During COP26, we have seen a fresh wave of commitments to end the devastating loss of nature primarily driven by agricultural expansion. More than 130 countries  announced a new goal of halting and reversing deforestation by 2030. Investment firms managing $8.7 trillion worth of assets pledged to rid their portfolios of agricultural commodity investments driving deforestation by 2025. 

The Forest, Agriculture, Trade and Commodity Dialogue, led by the U.K. and Indonesia, saw producer and consumer countries adopt a common roadmap to end deforestation this decade, a first of its kind.  

This renewed urgency to establish more sustainable food and land-use systems is welcome but bound to fail like past efforts if we don’t take into account trade, and realize that how we measure success of trade does not recognize the many ways in which, it is deeply connected to the environmental impacts of food systems. 

We need trade leaders in the room with us to discuss climate issues, or the policies announced in Glasgow will bear little weight. Given the higher variability that climate change brings to all economic activities, trade ministers should urgently adapt and contribute to an integrated climate mitigation agenda.

The World Trade Organization, and its topmost decision-making body, the Ministerial Conference, is a remarkable arena for trade policymakers to lead the way. It is unfortunate that renewed COVID-19 concerns yet again forced the WTO to postpone its 12th Ministerial Conference, which usually meets every two years and was meant to take place in Geneva from Nov. 30 to 3 Dec. 3.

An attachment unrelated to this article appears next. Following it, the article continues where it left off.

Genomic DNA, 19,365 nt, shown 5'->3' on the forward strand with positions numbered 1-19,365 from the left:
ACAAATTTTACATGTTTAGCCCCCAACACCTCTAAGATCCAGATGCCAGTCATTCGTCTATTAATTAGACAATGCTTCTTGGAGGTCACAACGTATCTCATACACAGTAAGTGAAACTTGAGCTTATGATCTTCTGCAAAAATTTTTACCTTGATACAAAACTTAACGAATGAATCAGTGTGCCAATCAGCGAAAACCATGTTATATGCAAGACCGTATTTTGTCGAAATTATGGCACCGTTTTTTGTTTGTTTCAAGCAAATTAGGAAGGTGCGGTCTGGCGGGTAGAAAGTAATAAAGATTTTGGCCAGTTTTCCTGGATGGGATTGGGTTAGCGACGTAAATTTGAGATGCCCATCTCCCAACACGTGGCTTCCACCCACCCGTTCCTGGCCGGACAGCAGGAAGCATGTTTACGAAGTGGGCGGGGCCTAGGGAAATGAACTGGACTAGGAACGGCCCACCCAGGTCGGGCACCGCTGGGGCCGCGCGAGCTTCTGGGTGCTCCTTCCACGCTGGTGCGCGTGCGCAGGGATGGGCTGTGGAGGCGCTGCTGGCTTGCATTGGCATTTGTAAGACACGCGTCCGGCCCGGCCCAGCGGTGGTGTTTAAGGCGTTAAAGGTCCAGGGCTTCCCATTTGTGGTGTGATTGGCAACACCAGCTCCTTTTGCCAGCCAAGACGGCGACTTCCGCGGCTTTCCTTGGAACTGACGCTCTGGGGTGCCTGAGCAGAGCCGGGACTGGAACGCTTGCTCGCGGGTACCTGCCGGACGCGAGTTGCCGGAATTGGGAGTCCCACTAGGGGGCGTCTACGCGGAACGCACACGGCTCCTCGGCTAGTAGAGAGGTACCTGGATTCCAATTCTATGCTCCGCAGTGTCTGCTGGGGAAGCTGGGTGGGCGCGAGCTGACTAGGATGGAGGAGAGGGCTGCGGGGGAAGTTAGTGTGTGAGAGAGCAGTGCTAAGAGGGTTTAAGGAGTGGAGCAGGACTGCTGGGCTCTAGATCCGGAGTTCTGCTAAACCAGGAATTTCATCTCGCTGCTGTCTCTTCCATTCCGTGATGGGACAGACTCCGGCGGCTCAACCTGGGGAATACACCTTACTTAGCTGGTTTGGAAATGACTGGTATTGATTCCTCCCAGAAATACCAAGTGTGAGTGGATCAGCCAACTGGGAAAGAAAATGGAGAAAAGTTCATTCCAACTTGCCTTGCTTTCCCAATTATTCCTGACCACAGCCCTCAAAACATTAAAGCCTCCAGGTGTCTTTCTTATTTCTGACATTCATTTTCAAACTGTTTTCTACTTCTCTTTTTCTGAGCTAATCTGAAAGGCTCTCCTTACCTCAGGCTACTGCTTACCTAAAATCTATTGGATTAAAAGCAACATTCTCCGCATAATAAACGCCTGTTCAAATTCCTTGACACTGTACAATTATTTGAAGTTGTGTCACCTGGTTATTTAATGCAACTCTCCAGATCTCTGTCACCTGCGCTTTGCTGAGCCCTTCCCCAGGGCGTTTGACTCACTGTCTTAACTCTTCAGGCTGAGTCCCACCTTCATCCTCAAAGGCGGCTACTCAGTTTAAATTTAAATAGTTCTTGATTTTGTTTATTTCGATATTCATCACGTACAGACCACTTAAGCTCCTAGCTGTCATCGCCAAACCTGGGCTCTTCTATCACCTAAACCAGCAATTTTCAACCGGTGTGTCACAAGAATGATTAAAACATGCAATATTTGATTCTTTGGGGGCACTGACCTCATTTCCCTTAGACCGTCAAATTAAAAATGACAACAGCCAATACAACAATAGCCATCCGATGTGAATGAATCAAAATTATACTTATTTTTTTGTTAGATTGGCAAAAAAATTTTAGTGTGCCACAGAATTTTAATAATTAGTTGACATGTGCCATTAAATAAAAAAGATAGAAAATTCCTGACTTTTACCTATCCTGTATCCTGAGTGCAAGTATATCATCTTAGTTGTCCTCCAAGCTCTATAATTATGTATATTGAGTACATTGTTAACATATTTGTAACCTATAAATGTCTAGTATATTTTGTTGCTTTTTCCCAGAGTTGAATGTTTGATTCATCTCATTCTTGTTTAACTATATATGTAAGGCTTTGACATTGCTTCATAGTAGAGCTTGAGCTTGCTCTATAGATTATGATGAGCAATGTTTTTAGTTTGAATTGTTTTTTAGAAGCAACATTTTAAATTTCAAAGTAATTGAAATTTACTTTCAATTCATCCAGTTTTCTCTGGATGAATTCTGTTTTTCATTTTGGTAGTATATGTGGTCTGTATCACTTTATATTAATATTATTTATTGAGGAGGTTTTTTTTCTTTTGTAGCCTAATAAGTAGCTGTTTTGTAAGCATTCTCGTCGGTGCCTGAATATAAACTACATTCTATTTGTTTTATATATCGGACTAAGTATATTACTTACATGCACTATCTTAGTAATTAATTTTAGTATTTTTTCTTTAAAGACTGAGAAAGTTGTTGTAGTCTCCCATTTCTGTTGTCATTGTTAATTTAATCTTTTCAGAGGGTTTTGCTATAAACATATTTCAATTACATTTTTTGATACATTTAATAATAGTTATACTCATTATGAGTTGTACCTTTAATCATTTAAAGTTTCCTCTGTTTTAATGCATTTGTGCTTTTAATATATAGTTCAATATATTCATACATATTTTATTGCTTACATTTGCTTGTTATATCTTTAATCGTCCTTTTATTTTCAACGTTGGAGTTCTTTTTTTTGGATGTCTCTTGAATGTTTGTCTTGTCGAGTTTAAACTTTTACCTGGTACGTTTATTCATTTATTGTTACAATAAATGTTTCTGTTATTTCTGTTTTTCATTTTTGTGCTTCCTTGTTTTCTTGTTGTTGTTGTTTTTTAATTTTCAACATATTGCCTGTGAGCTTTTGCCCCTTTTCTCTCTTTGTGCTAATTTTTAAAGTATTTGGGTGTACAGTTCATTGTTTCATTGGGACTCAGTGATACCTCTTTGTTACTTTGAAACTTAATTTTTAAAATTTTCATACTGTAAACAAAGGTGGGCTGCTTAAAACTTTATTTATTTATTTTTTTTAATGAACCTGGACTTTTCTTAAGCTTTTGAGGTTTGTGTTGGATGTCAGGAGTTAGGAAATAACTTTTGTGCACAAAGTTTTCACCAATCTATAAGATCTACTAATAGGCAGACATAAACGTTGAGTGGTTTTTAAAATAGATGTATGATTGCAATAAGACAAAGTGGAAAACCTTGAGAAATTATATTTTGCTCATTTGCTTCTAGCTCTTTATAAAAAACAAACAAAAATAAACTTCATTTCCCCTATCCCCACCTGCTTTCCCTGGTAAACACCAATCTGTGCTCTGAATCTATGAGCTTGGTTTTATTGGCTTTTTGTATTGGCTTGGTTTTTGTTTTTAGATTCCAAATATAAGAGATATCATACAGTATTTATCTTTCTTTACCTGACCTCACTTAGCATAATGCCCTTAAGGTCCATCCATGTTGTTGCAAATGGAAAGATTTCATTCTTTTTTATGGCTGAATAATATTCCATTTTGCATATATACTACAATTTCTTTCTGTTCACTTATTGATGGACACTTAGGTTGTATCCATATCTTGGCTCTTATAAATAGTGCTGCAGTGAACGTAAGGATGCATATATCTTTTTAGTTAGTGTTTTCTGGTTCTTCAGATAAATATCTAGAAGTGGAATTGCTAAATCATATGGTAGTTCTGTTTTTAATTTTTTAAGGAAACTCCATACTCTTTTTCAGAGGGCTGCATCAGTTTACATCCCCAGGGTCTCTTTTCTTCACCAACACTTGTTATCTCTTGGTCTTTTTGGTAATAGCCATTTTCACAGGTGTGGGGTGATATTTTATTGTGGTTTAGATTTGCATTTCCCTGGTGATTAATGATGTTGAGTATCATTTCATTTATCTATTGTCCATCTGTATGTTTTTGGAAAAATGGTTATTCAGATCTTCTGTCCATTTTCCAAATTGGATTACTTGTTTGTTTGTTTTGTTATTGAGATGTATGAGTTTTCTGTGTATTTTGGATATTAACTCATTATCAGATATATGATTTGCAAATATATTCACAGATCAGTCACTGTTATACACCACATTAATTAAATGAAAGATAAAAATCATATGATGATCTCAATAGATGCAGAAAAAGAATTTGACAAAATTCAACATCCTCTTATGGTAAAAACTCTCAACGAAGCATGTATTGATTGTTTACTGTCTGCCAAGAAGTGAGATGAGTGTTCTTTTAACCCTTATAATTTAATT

However, "this does not mean that negotiations should stop,” as the WTO itself said in a statement. Nationally, as well as on the global stage, trade officials can play a key role by shaping and supporting sustainable policies and deals, and it is our hope that they will display climate ambition and continue to make as much progress on key issues of sustainability as the current pandemic context allows.  

Why It Is Worth It

Many features of today’s trading and investment system do not contribute to environmental, health and inclusion objectives, and in certain instances actually undermine food security itself. The hidden costs of global food and land use systems are estimated at almost $12 trillion a year compared to a market value of the global food system of $10 trillion.

Why should this matter to trade ministers whose primary focus is economic growth driven by exports, as well as secure and stable supply of strategically important imports? There are many reasons. 

Trade systems are increasingly at risk from higher pricing volatility and supply chain disruptions due to climate impacts including droughts, fires and flooding, and the destruction of nature. In 2021 alone, droughts on all inhabited continents contributed to global price increases of over a third. Despite important agricultural advancements to feed the world in the last 60 years, global farming productivity is 21% lower than it could have been without climate change.  

This threat of lower agriculture output comes at a time when population growth is expected to drive higher food demand. Studies show that regions where demand increases most, and food security is lowest, are more likely to face negative impacts on yields due to, for example, soil degradation from conventional farming practices.